The coral releases bundles of eggs and sperm for spawning into the water column. After cross-fertilization, the coral larvae develop from the cross-fertilized eggs and then take up their important algal symbionts for nutrient exchange (credit: Patrick Buerger).
A team of scientists has successfully produced in a laboratory setting a coral that is more resistant to increased seawater temperatures.
Corals with increased heat tolerance have the potential to reduce the impact of reef bleaching from marine heat waves, which are becoming more common under climate change.
“Coral reefs are in decline worldwide,” CSIRO Synthetic Biology Future Science Platform (SynBio FSP) science lead Dr Patrick Buerger said.
“Climate change has reduced coral cover, and surviving corals are under increasing pressure as water temperatures rise and the frequency and severity of coral bleaching events increase.”
The team made the coral more tolerant to temperature-induced bleaching by bolstering the heat tolerance of its microalgal symbionts – tiny cells of algae that live inside the coral tissue.
“Our novel approach strengthens the heat resistance of coral by manipulating its microalgae, which is a key factor in the coral’s heat tolerance,” Dr Buerger said.
The team isolated the microalgae from coral and cultured them in the specialist symbiont lab at AIMS. Using a technique called “directed evolution”, they then exposed the cultured microalgae to increasingly warmer temperatures over a period of four years.
This assisted them to adapt and survive hotter conditions.
“Once the microalgae were reintroduced into coral larvae, the newly established coral-algal symbiosis was more heat tolerant compared to the original one,” Dr Buerger said.
The microalgae were exposed to temperatures that are comparable to the ocean temperatures during current summer marine heat waves causing coral bleaching on the Great Barrier Reef.
The researchers then unveiled some of the mechanisms responsible for the enhanced coral bleaching tolerance.
“We found that the heat tolerant microalgae are better at photosynthesis and improve the heat response of the coral animal,” Professor Madeleine van Oppen, of AIMS and the University of Melbourne, said.
“These exciting findings show that the microalgae and the coral are in direct communication with each other.”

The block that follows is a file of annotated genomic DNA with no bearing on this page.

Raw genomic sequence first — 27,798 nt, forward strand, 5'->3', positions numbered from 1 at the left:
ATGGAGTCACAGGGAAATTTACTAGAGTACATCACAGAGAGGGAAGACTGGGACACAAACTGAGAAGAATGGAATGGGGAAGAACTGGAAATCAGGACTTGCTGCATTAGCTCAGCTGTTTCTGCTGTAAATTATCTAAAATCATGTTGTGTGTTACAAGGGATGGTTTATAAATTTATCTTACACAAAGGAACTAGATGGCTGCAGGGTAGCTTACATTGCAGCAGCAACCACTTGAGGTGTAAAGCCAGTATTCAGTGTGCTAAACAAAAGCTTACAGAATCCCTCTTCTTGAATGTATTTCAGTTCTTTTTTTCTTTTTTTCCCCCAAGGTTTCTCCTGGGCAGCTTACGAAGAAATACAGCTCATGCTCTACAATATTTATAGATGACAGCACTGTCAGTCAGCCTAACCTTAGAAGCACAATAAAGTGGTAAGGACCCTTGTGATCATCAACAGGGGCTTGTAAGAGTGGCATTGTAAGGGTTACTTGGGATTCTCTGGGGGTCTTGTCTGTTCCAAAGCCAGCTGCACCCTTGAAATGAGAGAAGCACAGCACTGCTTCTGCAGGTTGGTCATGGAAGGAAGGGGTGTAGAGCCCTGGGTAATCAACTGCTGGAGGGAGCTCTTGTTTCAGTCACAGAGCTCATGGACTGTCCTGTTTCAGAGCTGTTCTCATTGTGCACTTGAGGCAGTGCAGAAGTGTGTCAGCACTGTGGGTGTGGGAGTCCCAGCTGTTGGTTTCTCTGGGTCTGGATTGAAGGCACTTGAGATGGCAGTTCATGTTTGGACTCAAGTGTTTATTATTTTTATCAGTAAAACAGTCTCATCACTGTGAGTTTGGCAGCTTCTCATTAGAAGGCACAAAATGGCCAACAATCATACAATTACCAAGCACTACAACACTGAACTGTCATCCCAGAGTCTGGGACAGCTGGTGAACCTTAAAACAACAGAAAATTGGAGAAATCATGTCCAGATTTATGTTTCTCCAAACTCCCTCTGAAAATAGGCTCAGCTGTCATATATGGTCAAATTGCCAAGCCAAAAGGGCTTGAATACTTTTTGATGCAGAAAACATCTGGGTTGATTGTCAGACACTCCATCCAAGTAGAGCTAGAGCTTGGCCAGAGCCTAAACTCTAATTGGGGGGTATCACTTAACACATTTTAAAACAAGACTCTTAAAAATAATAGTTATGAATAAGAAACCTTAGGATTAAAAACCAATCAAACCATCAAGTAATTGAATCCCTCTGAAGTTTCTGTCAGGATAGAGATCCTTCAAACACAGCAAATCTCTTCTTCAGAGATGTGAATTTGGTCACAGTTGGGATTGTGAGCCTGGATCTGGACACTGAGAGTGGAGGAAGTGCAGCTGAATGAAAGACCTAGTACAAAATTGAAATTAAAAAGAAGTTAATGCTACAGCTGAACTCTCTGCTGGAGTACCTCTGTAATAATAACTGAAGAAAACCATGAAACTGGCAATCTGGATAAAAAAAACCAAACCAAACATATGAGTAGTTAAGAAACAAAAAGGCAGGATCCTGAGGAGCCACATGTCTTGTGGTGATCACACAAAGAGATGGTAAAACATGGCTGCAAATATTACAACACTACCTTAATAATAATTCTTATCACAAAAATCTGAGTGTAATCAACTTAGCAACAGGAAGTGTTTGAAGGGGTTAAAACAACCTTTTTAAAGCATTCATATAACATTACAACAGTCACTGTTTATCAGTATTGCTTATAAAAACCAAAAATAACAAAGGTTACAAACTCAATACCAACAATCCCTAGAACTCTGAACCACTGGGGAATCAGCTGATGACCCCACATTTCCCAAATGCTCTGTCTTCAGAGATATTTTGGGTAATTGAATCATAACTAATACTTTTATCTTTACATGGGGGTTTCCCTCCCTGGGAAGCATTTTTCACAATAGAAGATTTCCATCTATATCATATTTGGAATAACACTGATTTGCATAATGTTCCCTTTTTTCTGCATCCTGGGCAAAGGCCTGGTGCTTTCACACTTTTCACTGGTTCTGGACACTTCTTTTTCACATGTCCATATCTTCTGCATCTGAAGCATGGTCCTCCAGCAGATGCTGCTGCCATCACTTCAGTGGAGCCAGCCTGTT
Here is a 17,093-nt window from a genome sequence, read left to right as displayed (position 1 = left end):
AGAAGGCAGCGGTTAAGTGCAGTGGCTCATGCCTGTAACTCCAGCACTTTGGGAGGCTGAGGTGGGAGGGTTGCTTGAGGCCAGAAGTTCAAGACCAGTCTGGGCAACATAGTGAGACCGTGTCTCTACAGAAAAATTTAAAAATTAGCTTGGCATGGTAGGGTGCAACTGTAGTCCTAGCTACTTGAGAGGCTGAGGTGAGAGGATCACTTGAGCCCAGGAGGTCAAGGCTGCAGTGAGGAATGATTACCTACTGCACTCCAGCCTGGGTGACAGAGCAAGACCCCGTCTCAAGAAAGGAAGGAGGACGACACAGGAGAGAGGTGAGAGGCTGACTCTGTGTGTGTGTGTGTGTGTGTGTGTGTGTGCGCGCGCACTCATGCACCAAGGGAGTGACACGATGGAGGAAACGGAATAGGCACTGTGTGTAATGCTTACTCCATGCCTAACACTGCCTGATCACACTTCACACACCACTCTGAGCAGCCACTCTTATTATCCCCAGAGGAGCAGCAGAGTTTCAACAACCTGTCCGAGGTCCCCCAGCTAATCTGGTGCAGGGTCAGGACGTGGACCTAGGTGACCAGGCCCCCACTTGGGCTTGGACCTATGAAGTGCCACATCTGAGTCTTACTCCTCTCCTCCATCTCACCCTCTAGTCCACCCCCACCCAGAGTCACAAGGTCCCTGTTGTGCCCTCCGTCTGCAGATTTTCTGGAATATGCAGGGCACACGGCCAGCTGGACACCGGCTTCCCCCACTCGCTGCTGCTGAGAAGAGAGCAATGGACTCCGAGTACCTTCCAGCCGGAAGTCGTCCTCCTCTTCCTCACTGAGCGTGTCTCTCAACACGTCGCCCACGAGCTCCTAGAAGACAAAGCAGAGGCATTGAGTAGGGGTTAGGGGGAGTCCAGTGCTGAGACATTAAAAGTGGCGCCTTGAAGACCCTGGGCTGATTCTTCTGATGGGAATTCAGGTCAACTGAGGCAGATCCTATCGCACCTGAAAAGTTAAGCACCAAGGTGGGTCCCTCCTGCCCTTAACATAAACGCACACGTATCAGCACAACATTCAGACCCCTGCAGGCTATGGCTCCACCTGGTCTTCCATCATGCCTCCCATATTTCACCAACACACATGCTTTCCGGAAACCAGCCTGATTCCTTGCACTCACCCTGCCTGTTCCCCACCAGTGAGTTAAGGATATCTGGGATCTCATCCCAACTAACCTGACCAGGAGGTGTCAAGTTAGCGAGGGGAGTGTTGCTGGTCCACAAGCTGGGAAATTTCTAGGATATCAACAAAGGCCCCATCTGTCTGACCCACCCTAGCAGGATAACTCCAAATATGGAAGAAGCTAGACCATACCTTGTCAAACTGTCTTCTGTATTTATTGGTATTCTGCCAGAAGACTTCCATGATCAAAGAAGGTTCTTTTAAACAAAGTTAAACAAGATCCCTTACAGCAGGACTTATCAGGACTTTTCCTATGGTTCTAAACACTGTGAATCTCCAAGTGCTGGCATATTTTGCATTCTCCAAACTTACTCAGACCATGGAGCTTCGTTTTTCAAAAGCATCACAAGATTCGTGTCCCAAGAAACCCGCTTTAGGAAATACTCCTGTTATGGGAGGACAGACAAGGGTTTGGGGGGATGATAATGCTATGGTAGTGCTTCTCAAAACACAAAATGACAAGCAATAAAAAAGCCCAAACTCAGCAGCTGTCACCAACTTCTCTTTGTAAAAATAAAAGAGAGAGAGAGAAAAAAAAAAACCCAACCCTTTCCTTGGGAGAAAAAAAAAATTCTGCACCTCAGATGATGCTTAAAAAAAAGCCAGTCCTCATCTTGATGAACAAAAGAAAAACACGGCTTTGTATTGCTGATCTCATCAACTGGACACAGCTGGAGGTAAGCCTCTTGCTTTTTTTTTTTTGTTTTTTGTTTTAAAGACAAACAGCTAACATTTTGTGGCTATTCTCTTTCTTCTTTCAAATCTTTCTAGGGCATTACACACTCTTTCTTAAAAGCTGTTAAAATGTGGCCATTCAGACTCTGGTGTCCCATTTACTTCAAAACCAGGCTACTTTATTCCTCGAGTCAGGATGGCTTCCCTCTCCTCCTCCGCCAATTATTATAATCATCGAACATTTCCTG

The next step is to further test the algal strains in adult colonies across a range of coral species.
“This breakthrough provides a promising and novel tool to increase the heat tolerance of corals and is a great win for Australian science,” SynBio FSP Director Associate Professor Claudia Vickers said.
This research was conducted by CSIRO in partnership with AIMS and the University of Melbourne.
The Latest Updates from Bing News & Google News
Go deeper with Bing News on:
- Directed Evolution of Novel Biocatalystson February 18, 2021 at 11:43 am
Paul Thomas from St. Jude Children’s Research Hospital will discuss how he used single cell and spatial transcriptomics to discover the underlying mechanism of an inflammatory immune response in the ...
- People Are Key to the Digital Evolution of Biopharmaon February 17, 2021 at 8:05 am
Staff with experience will also play a role in helping industry maintain its digital momentum, according to Johan Rockberg, PhD, associate professor in antibody engineering and directed evolution ...
- Machine-learning how to create better AAV gene delivery vehicleson February 10, 2021 at 4:00 pm
Currently used methods, including "directed evolution" strategies that fast-track the evolution of a protein in laboratory conditions, only can create a limited diversity of capsids with most of ...
- Cryptic genetic variation accelerates evolution by opening access to diverse adaptive peakson February 3, 2021 at 4:00 pm
It has thus been difficult to determine how novelties arise. Zheng et al. allowed bacterial populations to accumulate mutations and then used directed evolution to evolve green fluorescent protein ...
- In Vivo–Directed Evolution of a New Adeno-Associated Virus for Therapeutic Outer Retinal Gene Delivery from the Vitreouson February 3, 2021 at 4:00 pm
To address the need for broadly applicable gene delivery approaches, we implemented in vivo–directed evolution to engineer AAV variants that deliver the gene cargo to the outer retina after injection ...
Go deeper with Google Headlines on:
Go deeper with Bing News on:
- The Australian Institute of Marine Science conducted a detailed monitoring program of reefson March 3, 2021 at 11:20 am
Coral reefs off the Capricorn Coast have avoided widespread mortality and have bounced back from a 2020 bleaching event.
- Coral reefs bounce back from mass bleaching eventon March 3, 2021 at 6:29 am
Coral reefs off the Capricorn Coast have avoided widespread mortality and have bounced back from a 2020 bleaching event. These are the latest findings of the Australian Institute of Marine Science ...
- University of Western Australia: New smart ocean buoys bolster fight against marine heatwaveon March 3, 2021 at 4:21 am
New high-tech smart buoys are being deployed along the Western Australian coast to provide real-time monitoring of a developing marine heatwave due to La Niña conditions.The deployment of the smart bu ...
- What's happening to the most remote coral reefs on Earth?on March 2, 2021 at 12:33 am
In the middle of the Indian Ocean lies some of the last coral reef wilderness on Earth. The Chagos Archipelago, a collection of atolls, including Earth's largest—the Great Chagos Bank—is home to reefs ...
- Southern reefs recover from bleachingon March 1, 2021 at 8:58 pm
Under the right conditions, corals can recover from bleaching events. This is the case for multiple reefs in the southern Great Barrier Reef, ...